As a Forbes article recently explained, the holidays are a perfect time to discuss estate planning issues, because the planning is all about helping out one's family. One of the main goals of an estate plan is to ensure that surviving family members will be taken care of and not forced to endure stressful, complicated, and costly procedures to get financial affairs in order following a death.
One way to broach the topic over the holidays, say the article authors, is to frame the talk in the context of high-profile celebrity stories. The article includes a list of the "Top 5 Celebrity-Based Estate Planning Conversation Starters." Kim Kardashian's story made the list to highlight the role that marriages have on one's estate. The socialite ended her seventy two day marriage last month. Of course all marriages (short and long) have significant effects on one's estate planning documents, and an estate planning attorney should be consulted when a marriage is entered into or ended. It is smart to make appropriate changes even before a divorce is finalized; otherwise the estranged spouse may still retain control if a death occurs before the separation is official.
The feud over Michael Jackson's estate is also ripe with lessons. It was explained how the music pop star created a trust before he died and named his mother, three children, and personal charity as beneficiaries. Two trustees were named to help manage the trust. However, besides creating the trust, it is vital that the trust be "funded." Funding is the process where assets are moved from an estate and into the trust. Failure to do this makes the trusts seemingly ineffective. That is where problems have arisen for the Jackson estate.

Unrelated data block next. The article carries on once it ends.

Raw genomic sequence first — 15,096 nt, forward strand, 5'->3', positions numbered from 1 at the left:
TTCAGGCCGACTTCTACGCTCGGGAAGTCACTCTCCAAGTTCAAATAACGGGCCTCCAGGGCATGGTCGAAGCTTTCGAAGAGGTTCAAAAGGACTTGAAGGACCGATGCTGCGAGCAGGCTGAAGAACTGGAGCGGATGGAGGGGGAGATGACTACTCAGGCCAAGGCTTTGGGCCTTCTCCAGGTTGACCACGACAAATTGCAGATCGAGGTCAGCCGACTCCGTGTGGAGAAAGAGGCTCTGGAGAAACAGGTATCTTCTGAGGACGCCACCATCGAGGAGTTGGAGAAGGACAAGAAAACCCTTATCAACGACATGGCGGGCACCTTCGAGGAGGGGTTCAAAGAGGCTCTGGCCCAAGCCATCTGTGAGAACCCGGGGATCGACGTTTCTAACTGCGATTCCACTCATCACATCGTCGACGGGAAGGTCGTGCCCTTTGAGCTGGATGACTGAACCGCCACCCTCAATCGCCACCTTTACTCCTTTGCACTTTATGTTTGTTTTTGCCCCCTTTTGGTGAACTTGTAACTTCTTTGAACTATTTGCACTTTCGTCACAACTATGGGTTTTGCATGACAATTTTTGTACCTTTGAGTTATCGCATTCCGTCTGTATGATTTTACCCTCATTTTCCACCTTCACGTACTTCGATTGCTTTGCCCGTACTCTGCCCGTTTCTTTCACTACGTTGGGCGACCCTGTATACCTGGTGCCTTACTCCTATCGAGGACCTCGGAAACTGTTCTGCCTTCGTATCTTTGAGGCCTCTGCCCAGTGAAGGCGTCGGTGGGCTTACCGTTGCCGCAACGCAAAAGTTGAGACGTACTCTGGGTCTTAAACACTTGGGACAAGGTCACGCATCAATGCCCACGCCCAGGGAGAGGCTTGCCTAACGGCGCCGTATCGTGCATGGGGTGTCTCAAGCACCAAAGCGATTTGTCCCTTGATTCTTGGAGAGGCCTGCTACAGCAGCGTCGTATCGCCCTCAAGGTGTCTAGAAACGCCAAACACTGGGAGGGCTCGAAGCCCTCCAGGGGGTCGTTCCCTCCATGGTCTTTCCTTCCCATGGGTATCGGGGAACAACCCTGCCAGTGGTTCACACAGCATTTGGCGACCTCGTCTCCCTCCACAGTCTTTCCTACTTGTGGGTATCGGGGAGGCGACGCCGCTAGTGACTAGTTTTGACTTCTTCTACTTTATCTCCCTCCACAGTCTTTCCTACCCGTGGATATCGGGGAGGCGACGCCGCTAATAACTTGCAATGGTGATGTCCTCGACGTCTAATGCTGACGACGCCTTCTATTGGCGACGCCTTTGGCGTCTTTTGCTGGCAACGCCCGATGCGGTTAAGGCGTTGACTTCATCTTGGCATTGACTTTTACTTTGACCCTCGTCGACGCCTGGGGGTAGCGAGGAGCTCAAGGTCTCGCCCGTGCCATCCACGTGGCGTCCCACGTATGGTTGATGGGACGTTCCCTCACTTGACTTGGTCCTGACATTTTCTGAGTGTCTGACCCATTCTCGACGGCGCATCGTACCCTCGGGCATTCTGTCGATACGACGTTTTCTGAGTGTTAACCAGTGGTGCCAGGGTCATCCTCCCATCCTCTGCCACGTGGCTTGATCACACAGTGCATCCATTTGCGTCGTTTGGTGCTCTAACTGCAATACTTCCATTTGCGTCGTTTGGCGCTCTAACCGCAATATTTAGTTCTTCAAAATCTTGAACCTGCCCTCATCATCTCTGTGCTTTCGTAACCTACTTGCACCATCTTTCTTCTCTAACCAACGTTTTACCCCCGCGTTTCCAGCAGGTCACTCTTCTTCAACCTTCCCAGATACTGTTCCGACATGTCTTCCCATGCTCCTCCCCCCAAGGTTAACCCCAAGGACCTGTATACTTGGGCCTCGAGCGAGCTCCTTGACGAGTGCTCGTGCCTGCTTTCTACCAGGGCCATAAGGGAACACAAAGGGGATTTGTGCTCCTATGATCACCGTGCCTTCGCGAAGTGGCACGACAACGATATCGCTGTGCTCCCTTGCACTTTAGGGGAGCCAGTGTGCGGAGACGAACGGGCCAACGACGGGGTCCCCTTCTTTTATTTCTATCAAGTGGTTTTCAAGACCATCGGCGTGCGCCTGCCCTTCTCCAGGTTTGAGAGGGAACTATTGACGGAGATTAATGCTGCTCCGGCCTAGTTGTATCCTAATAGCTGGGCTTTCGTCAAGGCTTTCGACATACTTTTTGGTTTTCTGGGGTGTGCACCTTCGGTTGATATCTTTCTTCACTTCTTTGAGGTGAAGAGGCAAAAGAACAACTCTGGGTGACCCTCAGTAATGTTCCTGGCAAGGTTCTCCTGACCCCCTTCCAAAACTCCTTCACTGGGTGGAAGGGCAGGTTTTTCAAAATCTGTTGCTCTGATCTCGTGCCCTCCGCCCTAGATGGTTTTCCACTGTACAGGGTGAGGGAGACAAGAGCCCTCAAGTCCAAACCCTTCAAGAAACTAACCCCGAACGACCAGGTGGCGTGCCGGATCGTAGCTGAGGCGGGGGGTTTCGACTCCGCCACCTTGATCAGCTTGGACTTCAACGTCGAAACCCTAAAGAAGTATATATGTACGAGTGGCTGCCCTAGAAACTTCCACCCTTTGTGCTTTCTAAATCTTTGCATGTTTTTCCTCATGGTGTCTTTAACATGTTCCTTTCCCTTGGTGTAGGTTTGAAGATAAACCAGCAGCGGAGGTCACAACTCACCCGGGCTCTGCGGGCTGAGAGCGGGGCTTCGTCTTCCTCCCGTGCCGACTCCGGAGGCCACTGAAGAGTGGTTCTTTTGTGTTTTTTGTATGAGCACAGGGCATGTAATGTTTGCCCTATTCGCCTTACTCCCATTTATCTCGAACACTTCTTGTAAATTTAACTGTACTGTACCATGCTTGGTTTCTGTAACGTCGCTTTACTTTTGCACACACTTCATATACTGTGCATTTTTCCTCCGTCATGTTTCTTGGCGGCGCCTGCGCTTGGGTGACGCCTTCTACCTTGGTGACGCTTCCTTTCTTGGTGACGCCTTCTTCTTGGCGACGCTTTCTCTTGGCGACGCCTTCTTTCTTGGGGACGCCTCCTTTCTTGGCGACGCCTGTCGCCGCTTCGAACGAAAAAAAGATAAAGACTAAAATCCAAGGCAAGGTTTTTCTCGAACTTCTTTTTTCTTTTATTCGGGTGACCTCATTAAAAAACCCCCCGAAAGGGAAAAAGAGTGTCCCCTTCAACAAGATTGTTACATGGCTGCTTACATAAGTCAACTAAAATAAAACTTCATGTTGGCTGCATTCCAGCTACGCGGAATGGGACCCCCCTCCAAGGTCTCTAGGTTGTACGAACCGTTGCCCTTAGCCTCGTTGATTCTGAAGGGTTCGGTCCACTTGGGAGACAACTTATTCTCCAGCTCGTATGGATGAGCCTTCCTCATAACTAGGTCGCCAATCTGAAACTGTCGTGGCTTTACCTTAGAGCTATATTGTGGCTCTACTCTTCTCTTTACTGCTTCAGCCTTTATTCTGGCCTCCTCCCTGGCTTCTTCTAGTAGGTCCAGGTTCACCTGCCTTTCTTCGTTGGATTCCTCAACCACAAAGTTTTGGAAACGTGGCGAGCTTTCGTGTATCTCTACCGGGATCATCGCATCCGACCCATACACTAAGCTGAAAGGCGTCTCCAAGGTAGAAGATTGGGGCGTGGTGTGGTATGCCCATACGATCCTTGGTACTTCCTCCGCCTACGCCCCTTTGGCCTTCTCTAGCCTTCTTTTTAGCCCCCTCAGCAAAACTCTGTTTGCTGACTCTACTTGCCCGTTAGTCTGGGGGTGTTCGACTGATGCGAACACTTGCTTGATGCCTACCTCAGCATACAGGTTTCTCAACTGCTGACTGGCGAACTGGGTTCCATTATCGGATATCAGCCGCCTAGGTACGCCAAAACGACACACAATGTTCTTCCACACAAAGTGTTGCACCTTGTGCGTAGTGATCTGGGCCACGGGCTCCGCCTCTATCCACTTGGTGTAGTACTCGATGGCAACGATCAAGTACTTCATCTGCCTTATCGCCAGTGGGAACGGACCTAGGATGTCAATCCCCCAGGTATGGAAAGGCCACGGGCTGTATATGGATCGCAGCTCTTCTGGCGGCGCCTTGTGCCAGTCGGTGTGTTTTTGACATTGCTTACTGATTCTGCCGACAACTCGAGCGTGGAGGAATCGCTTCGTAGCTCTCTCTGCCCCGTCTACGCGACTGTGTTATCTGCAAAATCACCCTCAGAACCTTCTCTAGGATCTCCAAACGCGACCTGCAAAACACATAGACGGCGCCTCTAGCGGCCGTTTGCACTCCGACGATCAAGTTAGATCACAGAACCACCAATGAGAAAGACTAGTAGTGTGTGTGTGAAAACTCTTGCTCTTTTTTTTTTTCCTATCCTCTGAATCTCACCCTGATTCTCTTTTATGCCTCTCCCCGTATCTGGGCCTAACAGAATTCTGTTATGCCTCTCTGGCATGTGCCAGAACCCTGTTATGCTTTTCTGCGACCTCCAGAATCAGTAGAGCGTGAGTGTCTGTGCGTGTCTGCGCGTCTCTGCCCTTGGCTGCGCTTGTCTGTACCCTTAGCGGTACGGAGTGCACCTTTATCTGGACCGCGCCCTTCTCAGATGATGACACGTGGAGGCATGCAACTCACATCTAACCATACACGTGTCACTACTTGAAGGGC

Michael Jackson's trust was never actually funded. That means that there was essentially nothing for the beneficiaries to receive--even though the singer's estate continues to grow. The deceased star's estate made a staggering $120 million last year alone. The unfunded trust problem has resulted in much in-fighting and legal wrangling. Also, because the property was not in the trust, it still had to pass through the probate court. It was only this week, two and half years after his death, that those in charge of the late singer's estate agreed to move $30 million from the estate into the trust. However, this step still does not guarantee that any of those assets will be given to the trust beneficiaries. The trustees still control the assets in the trust and will determine when any assets are distributed to beneficiaries and how much will be given.